Multidisciplinary professional services networks are organizations formed by law, accounting and other professional services firms to offer clients new multidisciplinary approaches solving increasingly complex issues. They are a type of professional services network which operates to provide services to their members. They operate in the same way as accounting firm networks and associations and law firm networks. They do not practice a profession such as law or accounting but provide services to members so they can serve clients needs.Aim is to provide members involved in doing business internationally with access to experienced, tried and tested, reliable, and responsive professional advisers who know their local jurisdiction intimately as well as the intricacies of cross border business.
There are 10 multidisciplinary networks. The largest are: Alliott Group, MSI Global Alliance, Morison International, Geneva Group, International Practice Group, WSG - World Services Group and Russell Bedford International. These networks have more than 100 member firms in as many as 90 countries in hundreds of offices. The members employ thousands of professionals.
Multidisciplinary networks are not new but found in a number of professions. They became important during the end of the 1990s when the accounting firms began to expand to the legal profession. The history is well documented.
The American Bar Association Commission on Multidisciplinary Practice refers to five multidisciplinary models. They are the cooperative, command and control, ancillary practice, network and multidisciplinary partnership models.
The multidisciplinary issues first arose in the 1940s but was dealt with by the American Bar Association prohibiting lawyers working for accounting firms to represent clients before the IRS. The foundation of multidisciplinary practice began when the Big 4 accounting firms reached their natural growth limits. Accounting, auditing and tax services could generate only a finite amount of revenue for the Big 6. The Big 4’s concept was simple: use the extensive list of clients to market non-traditional accounting services such as legal, recruitment, risk management, technology consulting, etc. The objective was to bring these non-traditional services “in-house” using the time-tested network model.
Having reached their natural limit on growth the Big 4 branched out to become multidisciplinary in legal, technology, and employment services. Since the essential infrastructure was in place, it was thought to be relatively simple to incorporate other services into the existing network. The expansion could easily be financed using revenue from the traditional services. As a network, it was natural to create independent entities in these other professions which themselves could be part of the network. The method and structures varied from firm to firm but the fundamental premise was the sharing of revenue between lawyers and accountants.
The accounting firms were initially very successful in creating these alternative businesses. Soon a number of Big 6 firms had multi-billion dollar technology consulting businesses. Other services were more difficult to bring in-house. Some, like legal services, demanded a different approach because of ethical considerations. The key factor among such different approaches is an internal control system within a firm.
The initial to expand to legal services focus was on the United States which represented the largest potential market for these services. In Europe and South America the bar rules were not as developed as in the United States, and therefore did not restrict the sharing of revenues. The basis for this expansion was the law firm network that established under the umbrella of the Big Six. The issues were sharing profits with accountants and other professionals and the possible conflicts of interest.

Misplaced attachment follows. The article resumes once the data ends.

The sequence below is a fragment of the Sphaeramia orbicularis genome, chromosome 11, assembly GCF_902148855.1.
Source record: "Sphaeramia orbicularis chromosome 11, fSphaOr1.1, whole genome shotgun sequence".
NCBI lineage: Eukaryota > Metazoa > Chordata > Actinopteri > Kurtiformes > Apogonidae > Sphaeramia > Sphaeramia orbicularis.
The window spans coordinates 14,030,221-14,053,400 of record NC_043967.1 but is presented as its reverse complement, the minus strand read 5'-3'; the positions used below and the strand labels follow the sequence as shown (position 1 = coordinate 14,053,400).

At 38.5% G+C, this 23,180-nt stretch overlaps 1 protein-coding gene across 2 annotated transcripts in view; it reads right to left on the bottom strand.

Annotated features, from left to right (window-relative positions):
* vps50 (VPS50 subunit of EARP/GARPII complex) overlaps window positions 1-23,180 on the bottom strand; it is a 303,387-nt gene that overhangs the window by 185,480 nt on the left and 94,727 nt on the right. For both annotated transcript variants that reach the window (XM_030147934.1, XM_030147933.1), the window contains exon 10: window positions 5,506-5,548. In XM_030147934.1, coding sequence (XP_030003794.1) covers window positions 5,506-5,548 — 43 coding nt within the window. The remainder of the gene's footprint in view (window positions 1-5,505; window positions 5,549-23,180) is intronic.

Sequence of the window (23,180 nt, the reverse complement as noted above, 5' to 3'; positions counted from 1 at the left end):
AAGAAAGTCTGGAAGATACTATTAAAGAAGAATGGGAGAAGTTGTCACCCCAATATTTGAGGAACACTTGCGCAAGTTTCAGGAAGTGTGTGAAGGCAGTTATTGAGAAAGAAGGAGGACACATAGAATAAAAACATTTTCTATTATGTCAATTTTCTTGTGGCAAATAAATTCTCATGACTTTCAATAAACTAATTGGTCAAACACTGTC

When the Big 6 began its expansion to the legal profession, it was met with fierce opposition from law firms and bar associations. Lawyers saw that the accounting profession would subsume the legal profession with its vast resources. Commissions, panels and committees were established by legal and accounting firms to argue their positions. The American Bar Association established committees and taskforces to address the issue, but the problem spread outside of the United States, first to Europe but then to other countries where lawyers were not protected from this new foreign competition. Government agencies were enlisted. For more than five (5) years the debate escalated.
This movement ended abruptly with the fall of Arthur Andersen as a result of its association with Enron. Sarbanes Oxley followed, which effectively ended this trend of multisdisciplinary networks established by the Big 5.
There was, however, a fatal flaw in the multidisciplinary network concepts of the Big 6. The raison d’etre of the Big 6 was to audit public companies. Each service which is provided to an audited client contained an inherent conflict of interest. This conflict was illustrated by the perfect storm created by Enron. The additional services that Arthur Anderson was offering created a conflict in their role as the auditor. Multidisciplinary networks by the accounting firms were DOA. The final nail in the coffin was Sarbanes Oxley which meant that the accounting firms had to divest their consulting practices.
The multidisciplinary network model was not dead but transformed to account for the issues. If the member firms were themselves independent, there was no prohibition on having a multidisciplinary network. This was recognized by the ABA.
Today there are at least eleven networks. The largest are in the legal and accounting professions. A few of the legal and accounting networks include investment banking. The primary networks are focused on tax, employment, intellectual property, insurance and immigration.